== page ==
Update on Teen Atheist Attending LGBT Pride March December 9, 2007

Update on Teen Atheist Attending LGBT Pride March

Last time we saw her, Teen Atheist was trying to go to an LGBT march but her mom was saying she couldn’t go.

You offered your honest advice (even if they suggested very different things).

So what happened?

It was the night before the parade, and I approached my mother in the kitchen to ask her again if I could attend the gay pride parade. She, again, refused.

“Please,” I whined, “my gay friends are counting on me to be there!”

After taking a while to think it over, she sighed, “Ask your father.”

So I did, and Dad was like, “It’s up to you,” and hey, a victory is still a victory, even if I didn’t get to use the “they’re being discriminated against, like meee!” speech I had prepared in my mind.

Yay! She went. And she managed to do it without going against her parents’ wishes. Good for her! I’m so proud 🙂

What did she learn after attending the event?

[Gays and atheists] don’t want to be thought of as evil or reprehensible or impaired just because of what we believe in (or don’t) or whom we choose to love. We’re all still struggling for acceptance, within our families, our workplace, our community, our world, and it’s an uphill battle but we’ll fight for it anyway, because it’s worth it.

And that’s why marching in this big, fabulous parade meant so much to me.

The feeling I got marching alongside everyone down the streets was indescribable… I felt slightly out of place, but still totally psyched to be there. I can’t wait until next year’s parade.

I was a part of history, and I have you all to thank…

Without your support, I probably would have wussed out at Mom’s first refusal, and I’d have subsequently missed out on this amazing event (which is probably the least selfish thing I’ve done this year, so yay me!). I made some great new friends, I looked fabulous, and in what little way I could, I helped the LGBT community fight the stigmas and discrimination they face on a daily basis.

That’s awesome.

(I still say that result would have been worth disobeying your parents over.)

Now we just need more young people following in TA’s footsteps.

[tags]atheist, atheism, gay, lesbian, pride[/tags]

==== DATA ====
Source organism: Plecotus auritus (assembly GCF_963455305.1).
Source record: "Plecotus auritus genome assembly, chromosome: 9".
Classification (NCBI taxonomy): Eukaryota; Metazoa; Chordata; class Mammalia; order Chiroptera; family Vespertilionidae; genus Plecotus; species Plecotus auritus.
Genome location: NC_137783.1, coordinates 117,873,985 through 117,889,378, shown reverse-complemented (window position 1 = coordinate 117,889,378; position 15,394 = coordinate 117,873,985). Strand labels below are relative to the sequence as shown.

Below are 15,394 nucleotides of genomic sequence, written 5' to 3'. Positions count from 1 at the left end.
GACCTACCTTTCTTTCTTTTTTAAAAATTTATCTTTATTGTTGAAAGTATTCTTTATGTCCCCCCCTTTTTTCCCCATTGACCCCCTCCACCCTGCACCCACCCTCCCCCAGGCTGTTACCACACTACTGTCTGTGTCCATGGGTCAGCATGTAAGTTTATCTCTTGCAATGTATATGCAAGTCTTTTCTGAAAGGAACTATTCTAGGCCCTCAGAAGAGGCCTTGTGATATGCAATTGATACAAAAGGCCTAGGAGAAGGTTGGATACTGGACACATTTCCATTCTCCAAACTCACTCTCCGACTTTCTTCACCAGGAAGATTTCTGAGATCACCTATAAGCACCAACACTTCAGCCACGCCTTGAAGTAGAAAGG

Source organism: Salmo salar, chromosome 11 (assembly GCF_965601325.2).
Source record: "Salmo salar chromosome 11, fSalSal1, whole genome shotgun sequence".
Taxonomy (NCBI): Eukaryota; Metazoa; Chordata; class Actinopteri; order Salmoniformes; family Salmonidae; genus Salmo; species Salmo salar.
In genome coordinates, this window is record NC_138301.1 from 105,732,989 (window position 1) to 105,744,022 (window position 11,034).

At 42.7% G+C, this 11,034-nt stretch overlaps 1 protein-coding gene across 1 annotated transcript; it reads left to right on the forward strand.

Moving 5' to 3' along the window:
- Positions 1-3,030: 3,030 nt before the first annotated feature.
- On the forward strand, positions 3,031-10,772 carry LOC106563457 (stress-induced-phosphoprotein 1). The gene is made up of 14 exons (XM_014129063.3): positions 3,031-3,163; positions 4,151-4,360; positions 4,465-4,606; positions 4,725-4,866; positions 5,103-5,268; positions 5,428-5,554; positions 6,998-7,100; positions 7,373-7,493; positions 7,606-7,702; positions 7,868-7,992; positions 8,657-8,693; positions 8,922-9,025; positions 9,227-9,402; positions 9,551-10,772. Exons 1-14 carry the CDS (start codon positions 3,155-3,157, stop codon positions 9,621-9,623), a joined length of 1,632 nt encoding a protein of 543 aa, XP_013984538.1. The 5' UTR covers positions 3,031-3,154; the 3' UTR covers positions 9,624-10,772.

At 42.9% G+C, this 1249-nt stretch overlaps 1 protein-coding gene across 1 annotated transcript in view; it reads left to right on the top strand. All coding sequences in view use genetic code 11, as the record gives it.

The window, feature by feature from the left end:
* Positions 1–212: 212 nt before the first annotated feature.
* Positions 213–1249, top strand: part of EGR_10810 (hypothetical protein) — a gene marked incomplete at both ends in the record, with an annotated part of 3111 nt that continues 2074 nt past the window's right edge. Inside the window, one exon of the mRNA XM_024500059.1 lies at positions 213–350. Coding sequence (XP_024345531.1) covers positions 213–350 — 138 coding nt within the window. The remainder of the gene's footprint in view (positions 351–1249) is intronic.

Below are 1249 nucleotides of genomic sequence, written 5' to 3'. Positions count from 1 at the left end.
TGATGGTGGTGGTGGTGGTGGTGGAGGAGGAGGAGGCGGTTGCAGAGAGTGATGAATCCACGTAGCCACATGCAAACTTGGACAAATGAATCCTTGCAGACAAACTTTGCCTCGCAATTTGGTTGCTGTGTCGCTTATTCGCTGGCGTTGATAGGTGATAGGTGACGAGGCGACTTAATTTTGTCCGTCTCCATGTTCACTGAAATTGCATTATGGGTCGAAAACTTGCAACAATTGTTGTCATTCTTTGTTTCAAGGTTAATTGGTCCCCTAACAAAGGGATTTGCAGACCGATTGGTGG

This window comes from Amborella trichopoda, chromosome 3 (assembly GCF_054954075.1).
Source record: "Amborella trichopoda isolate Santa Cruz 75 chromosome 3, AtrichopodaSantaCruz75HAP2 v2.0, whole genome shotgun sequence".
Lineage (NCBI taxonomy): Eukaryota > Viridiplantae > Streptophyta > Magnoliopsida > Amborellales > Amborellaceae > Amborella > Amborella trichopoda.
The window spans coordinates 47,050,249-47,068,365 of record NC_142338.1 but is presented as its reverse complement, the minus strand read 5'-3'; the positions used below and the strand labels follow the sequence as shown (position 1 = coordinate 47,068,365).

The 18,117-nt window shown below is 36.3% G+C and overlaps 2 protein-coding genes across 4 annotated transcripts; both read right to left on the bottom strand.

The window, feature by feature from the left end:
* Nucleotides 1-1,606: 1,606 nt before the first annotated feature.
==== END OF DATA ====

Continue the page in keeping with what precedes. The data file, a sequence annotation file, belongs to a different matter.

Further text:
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  • Kate

    Good for her, but ALSO good for her parents for having a change of heart. Even if it was reluctant. Maybe her openness will rub off on them. One can only hope!!

  • Kate: Doubt it. I think they only relented because I was being a pain in the ass. But thanks for the sentiment! 😀

  • Kate

    Well, through whatever means necessary!!! Today it’s because you were being annoying. 😉 BUT that could lead them to think about why you looked so happy when you returned, and so forth and so on…

    Just trying to feel optimistic today. 🙂

  • I’m glad she went. I lived in the San Francisco Bay Area for many years, and marched in the huge parade there almost every year. It was always an almost manic atmosphere, fun everywhere you looked. Somehow, us straight people just seem to fit in. It was huge fun. And where else could you march beside a group on Harley’s called Dykes on Bikes?

  • Good job, TA!

    I’m glad you had the courage to let them know how important it was to you, and even more happy that your parents were deserving of that trust. You should be proud of yourself and proud of them.

    If you want a last bit of advice, use their allowance of this as an opportunity to tell them why it was so important to you. The fact that they said yes encourages me to think they may be more understanding than they were given credit for.

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